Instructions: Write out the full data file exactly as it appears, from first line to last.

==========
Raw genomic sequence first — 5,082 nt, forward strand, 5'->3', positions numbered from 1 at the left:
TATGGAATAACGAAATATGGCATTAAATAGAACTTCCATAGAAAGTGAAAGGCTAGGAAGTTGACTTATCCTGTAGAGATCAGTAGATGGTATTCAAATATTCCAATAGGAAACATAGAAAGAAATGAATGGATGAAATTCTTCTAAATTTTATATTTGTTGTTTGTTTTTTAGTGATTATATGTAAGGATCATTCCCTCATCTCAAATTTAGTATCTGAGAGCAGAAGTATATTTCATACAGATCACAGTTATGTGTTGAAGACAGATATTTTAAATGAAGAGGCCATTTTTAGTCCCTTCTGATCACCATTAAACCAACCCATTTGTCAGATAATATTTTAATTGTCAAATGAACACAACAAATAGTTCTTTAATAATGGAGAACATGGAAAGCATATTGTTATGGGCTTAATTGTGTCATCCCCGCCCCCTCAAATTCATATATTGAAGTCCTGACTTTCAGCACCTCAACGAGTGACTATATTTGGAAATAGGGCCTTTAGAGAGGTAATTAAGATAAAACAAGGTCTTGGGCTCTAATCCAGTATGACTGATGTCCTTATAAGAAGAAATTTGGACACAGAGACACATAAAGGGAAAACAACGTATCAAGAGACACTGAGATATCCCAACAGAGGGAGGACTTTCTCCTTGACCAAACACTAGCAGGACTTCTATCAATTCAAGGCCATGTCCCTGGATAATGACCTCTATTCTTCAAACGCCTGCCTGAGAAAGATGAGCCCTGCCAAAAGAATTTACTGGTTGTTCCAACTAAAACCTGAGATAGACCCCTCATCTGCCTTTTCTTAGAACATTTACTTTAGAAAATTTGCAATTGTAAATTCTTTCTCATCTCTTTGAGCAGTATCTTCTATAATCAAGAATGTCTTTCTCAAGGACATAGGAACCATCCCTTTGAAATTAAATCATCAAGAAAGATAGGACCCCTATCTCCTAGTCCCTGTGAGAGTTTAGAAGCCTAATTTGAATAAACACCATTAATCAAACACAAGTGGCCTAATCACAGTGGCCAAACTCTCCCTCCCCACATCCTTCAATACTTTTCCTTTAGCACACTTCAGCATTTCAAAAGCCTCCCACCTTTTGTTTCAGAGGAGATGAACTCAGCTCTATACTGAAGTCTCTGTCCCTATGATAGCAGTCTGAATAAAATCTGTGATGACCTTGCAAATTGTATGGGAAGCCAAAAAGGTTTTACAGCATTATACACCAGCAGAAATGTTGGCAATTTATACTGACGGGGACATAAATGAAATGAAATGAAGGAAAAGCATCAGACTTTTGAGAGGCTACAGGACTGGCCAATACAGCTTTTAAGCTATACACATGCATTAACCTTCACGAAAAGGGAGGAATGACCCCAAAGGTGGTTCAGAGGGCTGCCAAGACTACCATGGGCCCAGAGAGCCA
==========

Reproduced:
Raw genomic sequence first — 5,082 nt, forward strand, 5'->3', positions numbered from 1 at the left:
TATGGAATAACGAAATATGGCATTAAATAGAACTTCCATAGAAAGTGAAAGGCTAGGAAGTTGACTTATCCTGTAGAGATCAGTAGATGGTATTCAAATATTCCAATAGGAAACATAGAAAGAAATGAATGGATGAAATTCTTCTAAATTTTATATTTGTTGTTTGTTTTTTAGTGATTATATGTAAGGATCATTCCCTCATCTCAAATTTAGTATCTGAGAGCAGAAGTATATTTCATACAGATCACAGTTATGTGTTGAAGACAGATATTTTAAATGAAGAGGCCATTTTTAGTCCCTTCTGATCACCATTAAACCAACCCATTTGTCAGATAATATTTTAATTGTCAAATGAACACAACAAATAGTTCTTTAATAATGGAGAACATGGAAAGCATATTGTTATGGGCTTAATTGTGTCATCCCCGCCCCCTCAAATTCATATATTGAAGTCCTGACTTTCAGCACCTCAACGAGTGACTATATTTGGAAATAGGGCCTTTAGAGAGGTAATTAAGATAAAACAAGGTCTTGGGCTCTAATCCAGTATGACTGATGTCCTTATAAGAAGAAATTTGGACACAGAGACACATAAAGGGAAAACAACGTATCAAGAGACACTGAGATATCCCAACAGAGGGAGGACTTTCTCCTTGACCAAACACTAGCAGGACTTCTATCAATTCAAGGCCATGTCCCTGGATAATGACCTCTATTCTTCAAACGCCTGCCTGAGAAAGATGAGCCCTGCCAAAAGAATTTACTGGTTGTTCCAACTAAAACCTGAGATAGACCCCTCATCTGCCTTTTCTTAGAACATTTACTTTAGAAAATTTGCAATTGTAAATTCTTTCTCATCTCTTTGAGCAGTATCTTCTATAATCAAGAATGTCTTTCTCAAGGACATAGGAACCATCCCTTTGAAATTAAATCATCAAGAAAGATAGGACCCCTATCTCCTAGTCCCTGTGAGAGTTTAGAAGCCTAATTTGAATAAACACCATTAATCAAACACAAGTGGCCTAATCACAGTGGCCAAACTCTCCCTCCCCACATCCTTCAATACTTTTCCTTTAGCACACTTCAGCATTTCAAAAGCCTCCCACCTTTTGTTTCAGAGGAGATGAACTCAGCTCTATACTGAAGTCTCTGTCCCTATGATAGCAGTCTGAATAAAATCTGTGATGACCTTGCAAATTGTATGGGAAGCCAAAAAGGTTTTACAGCATTATACACCAGCAGAAATGTTGGCAATTTATACTGACGGGGACATAAATGAAATGAAATGAAGGAAAAGCATCAGACTTTTGAGAGGCTACAGGACTGGCCAATACAGCTTTTAAGCTATACACATGCATTAACCTTCACGAAAAGGGAGGAATGACCCCAAAGGTGGTTCAGAGGGCTGCCAAGACTACCATGGGCCCAGAGAGCCA